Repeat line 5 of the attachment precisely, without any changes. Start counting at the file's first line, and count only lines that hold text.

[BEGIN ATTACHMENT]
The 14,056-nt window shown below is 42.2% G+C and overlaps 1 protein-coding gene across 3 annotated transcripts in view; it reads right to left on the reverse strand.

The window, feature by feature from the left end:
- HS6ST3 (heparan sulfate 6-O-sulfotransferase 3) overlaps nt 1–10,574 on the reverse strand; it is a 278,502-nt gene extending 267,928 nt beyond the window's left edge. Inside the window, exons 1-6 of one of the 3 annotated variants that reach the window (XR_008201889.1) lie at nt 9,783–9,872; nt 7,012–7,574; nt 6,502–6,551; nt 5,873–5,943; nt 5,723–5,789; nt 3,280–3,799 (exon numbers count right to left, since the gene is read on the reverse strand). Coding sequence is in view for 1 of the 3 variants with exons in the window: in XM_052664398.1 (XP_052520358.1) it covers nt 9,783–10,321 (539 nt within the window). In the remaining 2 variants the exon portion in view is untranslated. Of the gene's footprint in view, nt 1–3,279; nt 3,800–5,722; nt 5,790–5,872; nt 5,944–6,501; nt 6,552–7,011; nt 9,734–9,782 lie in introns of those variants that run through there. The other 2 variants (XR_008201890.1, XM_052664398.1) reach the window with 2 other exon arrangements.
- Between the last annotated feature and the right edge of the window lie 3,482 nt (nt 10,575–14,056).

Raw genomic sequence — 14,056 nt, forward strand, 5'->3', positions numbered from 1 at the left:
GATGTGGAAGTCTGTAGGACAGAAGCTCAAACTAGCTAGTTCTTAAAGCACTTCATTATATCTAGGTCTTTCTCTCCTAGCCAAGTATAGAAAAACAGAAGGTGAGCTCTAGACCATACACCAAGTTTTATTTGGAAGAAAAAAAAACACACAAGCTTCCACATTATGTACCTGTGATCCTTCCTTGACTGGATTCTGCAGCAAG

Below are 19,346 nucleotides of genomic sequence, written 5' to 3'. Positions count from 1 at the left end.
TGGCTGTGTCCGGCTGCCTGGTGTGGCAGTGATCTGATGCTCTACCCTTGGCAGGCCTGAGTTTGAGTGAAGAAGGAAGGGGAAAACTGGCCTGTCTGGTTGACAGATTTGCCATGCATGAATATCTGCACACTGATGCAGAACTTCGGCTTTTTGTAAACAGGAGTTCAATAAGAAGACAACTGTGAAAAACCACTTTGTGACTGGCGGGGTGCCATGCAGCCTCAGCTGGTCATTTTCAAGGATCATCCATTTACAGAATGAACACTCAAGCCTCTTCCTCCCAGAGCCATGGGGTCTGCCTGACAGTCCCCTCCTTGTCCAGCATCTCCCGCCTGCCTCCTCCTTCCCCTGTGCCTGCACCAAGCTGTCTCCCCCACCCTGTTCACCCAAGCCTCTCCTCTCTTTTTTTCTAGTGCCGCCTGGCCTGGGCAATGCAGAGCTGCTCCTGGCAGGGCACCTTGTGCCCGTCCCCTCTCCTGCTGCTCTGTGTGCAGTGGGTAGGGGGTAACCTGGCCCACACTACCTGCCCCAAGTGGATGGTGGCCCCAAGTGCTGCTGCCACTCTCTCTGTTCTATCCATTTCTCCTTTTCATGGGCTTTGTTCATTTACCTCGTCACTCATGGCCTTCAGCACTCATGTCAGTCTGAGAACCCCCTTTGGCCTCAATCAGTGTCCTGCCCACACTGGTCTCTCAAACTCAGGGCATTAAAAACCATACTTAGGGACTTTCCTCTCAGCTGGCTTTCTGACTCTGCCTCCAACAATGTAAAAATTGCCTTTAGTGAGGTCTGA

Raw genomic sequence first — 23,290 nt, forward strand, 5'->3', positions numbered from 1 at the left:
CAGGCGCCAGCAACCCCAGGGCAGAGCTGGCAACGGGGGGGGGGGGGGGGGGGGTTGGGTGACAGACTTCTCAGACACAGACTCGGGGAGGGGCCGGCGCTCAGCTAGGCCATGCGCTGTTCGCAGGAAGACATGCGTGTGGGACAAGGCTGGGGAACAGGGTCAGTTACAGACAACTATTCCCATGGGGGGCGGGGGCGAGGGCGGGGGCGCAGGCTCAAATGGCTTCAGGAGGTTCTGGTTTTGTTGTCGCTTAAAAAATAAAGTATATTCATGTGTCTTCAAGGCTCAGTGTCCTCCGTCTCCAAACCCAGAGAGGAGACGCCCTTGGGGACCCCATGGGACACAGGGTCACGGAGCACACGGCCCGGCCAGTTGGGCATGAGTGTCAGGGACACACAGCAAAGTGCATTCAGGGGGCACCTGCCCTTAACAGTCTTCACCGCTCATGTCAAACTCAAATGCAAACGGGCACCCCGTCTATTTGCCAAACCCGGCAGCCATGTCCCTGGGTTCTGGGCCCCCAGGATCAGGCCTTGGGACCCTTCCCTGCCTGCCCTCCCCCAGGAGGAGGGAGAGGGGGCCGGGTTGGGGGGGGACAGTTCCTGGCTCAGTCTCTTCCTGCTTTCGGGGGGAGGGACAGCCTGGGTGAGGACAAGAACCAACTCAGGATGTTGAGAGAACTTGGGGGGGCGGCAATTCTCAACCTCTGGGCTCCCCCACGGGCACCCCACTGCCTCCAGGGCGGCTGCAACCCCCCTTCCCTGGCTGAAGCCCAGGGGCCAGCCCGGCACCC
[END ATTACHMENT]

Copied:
Raw genomic sequence — 14,056 nt, forward strand, 5'->3', positions numbered from 1 at the left: